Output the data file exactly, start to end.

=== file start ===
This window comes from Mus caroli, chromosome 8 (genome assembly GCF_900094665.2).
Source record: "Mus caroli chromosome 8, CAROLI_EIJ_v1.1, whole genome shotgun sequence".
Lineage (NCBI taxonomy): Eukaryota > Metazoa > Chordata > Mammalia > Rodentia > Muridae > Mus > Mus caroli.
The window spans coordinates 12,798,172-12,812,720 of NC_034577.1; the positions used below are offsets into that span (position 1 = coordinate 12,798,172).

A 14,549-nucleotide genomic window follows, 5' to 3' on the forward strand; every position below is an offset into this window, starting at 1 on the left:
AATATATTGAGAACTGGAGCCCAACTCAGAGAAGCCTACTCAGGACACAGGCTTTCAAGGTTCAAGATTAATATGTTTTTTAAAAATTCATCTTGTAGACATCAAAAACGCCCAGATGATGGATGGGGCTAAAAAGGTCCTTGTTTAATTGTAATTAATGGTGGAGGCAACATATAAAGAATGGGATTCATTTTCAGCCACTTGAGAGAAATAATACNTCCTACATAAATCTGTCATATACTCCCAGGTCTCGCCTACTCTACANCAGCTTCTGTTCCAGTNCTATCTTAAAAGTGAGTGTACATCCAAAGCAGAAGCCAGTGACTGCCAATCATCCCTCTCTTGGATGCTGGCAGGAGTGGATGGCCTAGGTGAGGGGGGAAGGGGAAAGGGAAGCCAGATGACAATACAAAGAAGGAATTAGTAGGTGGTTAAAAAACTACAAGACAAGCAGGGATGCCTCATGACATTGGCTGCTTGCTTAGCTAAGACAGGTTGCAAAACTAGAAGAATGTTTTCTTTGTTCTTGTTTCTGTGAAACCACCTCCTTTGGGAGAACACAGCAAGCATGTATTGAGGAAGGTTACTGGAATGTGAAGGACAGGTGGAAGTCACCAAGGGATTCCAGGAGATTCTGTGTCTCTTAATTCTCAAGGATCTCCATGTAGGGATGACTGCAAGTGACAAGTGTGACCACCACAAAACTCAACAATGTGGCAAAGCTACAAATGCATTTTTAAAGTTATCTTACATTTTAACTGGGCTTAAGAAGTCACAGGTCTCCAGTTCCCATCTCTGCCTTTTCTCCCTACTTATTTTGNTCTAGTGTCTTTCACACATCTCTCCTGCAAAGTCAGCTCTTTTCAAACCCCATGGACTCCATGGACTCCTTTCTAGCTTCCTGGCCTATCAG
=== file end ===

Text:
This window comes from Mus caroli, chromosome 8 (genome assembly GCF_900094665.2).
Source record: "Mus caroli chromosome 8, CAROLI_EIJ_v1.1, whole genome shotgun sequence".
Lineage (NCBI taxonomy): Eukaryota > Metazoa > Chordata > Mammalia > Rodentia > Muridae > Mus > Mus caroli.
The window spans coordinates 12,798,172-12,812,720 of NC_034577.1; the positions used below are offsets into that span (position 1 = coordinate 12,798,172).

A 14,549-nucleotide genomic window follows, 5' to 3' on the forward strand; every position below is an offset into this window, starting at 1 on the left:
AATATATTGAGAACTGGAGCCCAACTCAGAGAAGCCTACTCAGGACACAGGCTTTCAAGGTTCAAGATTAATATGTTTTTTAAAAATTCATCTTGTAGACATCAAAAACGCCCAGATGATGGATGGGGCTAAAAAGGTCCTTGTTTAATTGTAATTAATGGTGGAGGCAACATATAAAGAATGGGATTCATTTTCAGCCACTTGAGAGAAATAATACNTCCTACATAAATCTGTCATATACTCCCAGGTCTCGCCTACTCTACANCAGCTTCTGTTCCAGTNCTATCTTAAAAGTGAGTGTACATCCAAAGCAGAAGCCAGTGACTGCCAATCATCCCTCTCTTGGATGCTGGCAGGAGTGGATGGCCTAGGTGAGGGGGGAAGGGGAAAGGGAAGCCAGATGACAATACAAAGAAGGAATTAGTAGGTGGTTAAAAAACTACAAGACAAGCAGGGATGCCTCATGACATTGGCTGCTTGCTTAGCTAAGACAGGTTGCAAAACTAGAAGAATGTTTTCTTTGTTCTTGTTTCTGTGAAACCACCTCCTTTGGGAGAACACAGCAAGCATGTATTGAGGAAGGTTACTGGAATGTGAAGGACAGGTGGAAGTCACCAAGGGATTCCAGGAGATTCTGTGTCTCTTAATTCTCAAGGATCTCCATGTAGGGATGACTGCAAGTGACAAGTGTGACCACCACAAAACTCAACAATGTGGCAAAGCTACAAATGCATTTTTAAAGTTATCTTACATTTTAACTGGGCTTAAGAAGTCACAGGTCTCCAGTTCCCATCTCTGCCTTTTCTCCCTACTTATTTTGNTCTAGTGTCTTTCACACATCTCTCCTGCAAAGTCAGCTCTTTTCAAACCCCATGGACTCCATGGACTCCTTTCTAGCTTCCTGGCCTATCAG